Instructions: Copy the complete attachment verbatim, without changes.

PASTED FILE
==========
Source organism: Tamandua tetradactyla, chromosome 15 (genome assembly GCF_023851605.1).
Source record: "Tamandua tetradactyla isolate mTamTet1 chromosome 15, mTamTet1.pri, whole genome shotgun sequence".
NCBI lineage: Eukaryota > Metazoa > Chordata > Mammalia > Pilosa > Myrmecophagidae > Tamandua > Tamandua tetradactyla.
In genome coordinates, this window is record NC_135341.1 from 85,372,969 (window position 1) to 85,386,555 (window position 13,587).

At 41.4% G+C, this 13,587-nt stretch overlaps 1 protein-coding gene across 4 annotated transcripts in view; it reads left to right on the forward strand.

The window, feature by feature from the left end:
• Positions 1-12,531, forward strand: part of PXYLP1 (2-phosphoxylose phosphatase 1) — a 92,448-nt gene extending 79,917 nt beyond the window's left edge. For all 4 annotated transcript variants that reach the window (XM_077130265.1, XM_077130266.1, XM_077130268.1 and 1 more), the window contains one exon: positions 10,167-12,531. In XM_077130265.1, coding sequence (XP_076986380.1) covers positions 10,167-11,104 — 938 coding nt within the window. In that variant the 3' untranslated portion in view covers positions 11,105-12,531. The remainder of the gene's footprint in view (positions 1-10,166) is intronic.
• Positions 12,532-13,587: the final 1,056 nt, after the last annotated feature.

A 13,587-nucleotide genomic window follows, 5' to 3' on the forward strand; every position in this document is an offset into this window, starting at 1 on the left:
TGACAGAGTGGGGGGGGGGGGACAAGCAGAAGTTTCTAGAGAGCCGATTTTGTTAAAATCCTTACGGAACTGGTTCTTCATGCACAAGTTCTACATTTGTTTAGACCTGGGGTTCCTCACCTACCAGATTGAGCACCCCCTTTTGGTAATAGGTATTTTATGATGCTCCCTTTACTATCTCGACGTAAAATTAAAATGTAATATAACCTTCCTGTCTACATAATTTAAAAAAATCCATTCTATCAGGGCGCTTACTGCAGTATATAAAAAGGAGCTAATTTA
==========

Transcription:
Source organism: Tamandua tetradactyla, chromosome 15 (genome assembly GCF_023851605.1).
Source record: "Tamandua tetradactyla isolate mTamTet1 chromosome 15, mTamTet1.pri, whole genome shotgun sequence".
NCBI lineage: Eukaryota > Metazoa > Chordata > Mammalia > Pilosa > Myrmecophagidae > Tamandua > Tamandua tetradactyla.
In genome coordinates, this window is record NC_135341.1 from 85,372,969 (window position 1) to 85,386,555 (window position 13,587).

At 41.4% G+C, this 13,587-nt stretch overlaps 1 protein-coding gene across 4 annotated transcripts in view; it reads left to right on the forward strand.

The window, feature by feature from the left end:
• Positions 1-12,531, forward strand: part of PXYLP1 (2-phosphoxylose phosphatase 1) — a 92,448-nt gene extending 79,917 nt beyond the window's left edge. For all 4 annotated transcript variants that reach the window (XM_077130265.1, XM_077130266.1, XM_077130268.1 and 1 more), the window contains one exon: positions 10,167-12,531. In XM_077130265.1, coding sequence (XP_076986380.1) covers positions 10,167-11,104 — 938 coding nt within the window. In that variant the 3' untranslated portion in view covers positions 11,105-12,531. The remainder of the gene's footprint in view (positions 1-10,166) is intronic.
• Positions 12,532-13,587: the final 1,056 nt, after the last annotated feature.

A 13,587-nucleotide genomic window follows, 5' to 3' on the forward strand; every position in this document is an offset into this window, starting at 1 on the left:
TGACAGAGTGGGGGGGGGGGGACAAGCAGAAGTTTCTAGAGAGCCGATTTTGTTAAAATCCTTACGGAACTGGTTCTTCATGCACAAGTTCTACATTTGTTTAGACCTGGGGTTCCTCACCTACCAGATTGAGCACCCCCTTTTGGTAATAGGTATTTTATGATGCTCCCTTTACTATCTCGACGTAAAATTAAAATGTAATATAACCTTCCTGTCTACATAATTTAAAAAAATCCATTCTATCAGGGCGCTTACTGCAGTATATAAAAAGGAGCTAATTTA